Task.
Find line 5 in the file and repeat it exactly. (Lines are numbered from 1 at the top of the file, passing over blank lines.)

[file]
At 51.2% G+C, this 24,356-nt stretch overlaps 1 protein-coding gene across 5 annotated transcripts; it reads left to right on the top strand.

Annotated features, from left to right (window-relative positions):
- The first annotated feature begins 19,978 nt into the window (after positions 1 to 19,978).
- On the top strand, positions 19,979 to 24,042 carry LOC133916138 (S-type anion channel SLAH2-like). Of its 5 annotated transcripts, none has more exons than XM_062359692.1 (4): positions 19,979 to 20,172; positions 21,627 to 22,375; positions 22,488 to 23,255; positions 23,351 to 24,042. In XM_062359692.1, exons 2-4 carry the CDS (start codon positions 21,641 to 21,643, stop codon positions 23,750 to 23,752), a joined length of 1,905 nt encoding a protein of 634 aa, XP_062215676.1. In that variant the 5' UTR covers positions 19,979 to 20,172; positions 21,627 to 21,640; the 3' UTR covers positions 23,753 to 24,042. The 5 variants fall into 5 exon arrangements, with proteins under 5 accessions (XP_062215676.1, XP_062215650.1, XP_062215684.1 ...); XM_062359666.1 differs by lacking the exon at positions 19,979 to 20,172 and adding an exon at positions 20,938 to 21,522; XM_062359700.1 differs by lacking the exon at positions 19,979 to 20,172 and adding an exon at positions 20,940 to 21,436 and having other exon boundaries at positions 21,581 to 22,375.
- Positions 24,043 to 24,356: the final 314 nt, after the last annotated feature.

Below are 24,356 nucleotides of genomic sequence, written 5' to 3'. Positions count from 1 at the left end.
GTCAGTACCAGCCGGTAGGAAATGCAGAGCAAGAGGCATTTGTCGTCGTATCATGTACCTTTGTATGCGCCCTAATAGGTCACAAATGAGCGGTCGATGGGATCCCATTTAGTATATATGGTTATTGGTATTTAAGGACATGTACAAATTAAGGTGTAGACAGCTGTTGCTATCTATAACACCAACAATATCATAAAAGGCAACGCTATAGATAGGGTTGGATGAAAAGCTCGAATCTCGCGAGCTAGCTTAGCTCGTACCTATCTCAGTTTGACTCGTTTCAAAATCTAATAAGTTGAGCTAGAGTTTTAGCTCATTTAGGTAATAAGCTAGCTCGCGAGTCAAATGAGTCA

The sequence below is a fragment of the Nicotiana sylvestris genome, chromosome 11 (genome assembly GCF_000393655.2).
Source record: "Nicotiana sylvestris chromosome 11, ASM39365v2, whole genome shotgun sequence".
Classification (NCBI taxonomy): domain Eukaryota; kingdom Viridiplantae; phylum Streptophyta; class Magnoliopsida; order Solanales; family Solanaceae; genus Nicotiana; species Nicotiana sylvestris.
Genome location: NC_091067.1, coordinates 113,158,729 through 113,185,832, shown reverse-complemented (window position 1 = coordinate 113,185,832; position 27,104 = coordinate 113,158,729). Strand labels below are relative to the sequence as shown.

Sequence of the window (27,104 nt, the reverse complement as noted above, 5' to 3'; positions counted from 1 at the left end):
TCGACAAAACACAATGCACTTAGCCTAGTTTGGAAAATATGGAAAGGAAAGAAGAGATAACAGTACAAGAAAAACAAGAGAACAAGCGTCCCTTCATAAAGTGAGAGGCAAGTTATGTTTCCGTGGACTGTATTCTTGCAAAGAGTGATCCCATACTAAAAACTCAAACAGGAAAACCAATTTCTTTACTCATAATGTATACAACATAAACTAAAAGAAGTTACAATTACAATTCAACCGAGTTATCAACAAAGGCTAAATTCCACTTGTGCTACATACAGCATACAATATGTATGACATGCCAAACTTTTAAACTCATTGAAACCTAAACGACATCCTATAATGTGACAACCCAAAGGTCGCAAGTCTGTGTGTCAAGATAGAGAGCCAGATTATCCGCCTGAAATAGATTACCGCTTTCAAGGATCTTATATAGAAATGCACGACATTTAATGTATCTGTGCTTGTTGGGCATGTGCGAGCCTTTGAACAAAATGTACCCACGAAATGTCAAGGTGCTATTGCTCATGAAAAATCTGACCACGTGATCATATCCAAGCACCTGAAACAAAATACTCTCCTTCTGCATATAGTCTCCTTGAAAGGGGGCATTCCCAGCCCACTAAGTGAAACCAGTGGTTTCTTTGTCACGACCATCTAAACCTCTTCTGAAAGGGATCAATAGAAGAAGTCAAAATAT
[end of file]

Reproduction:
- Positions 24,043 to 24,356: the final 314 nt, after the last annotated feature.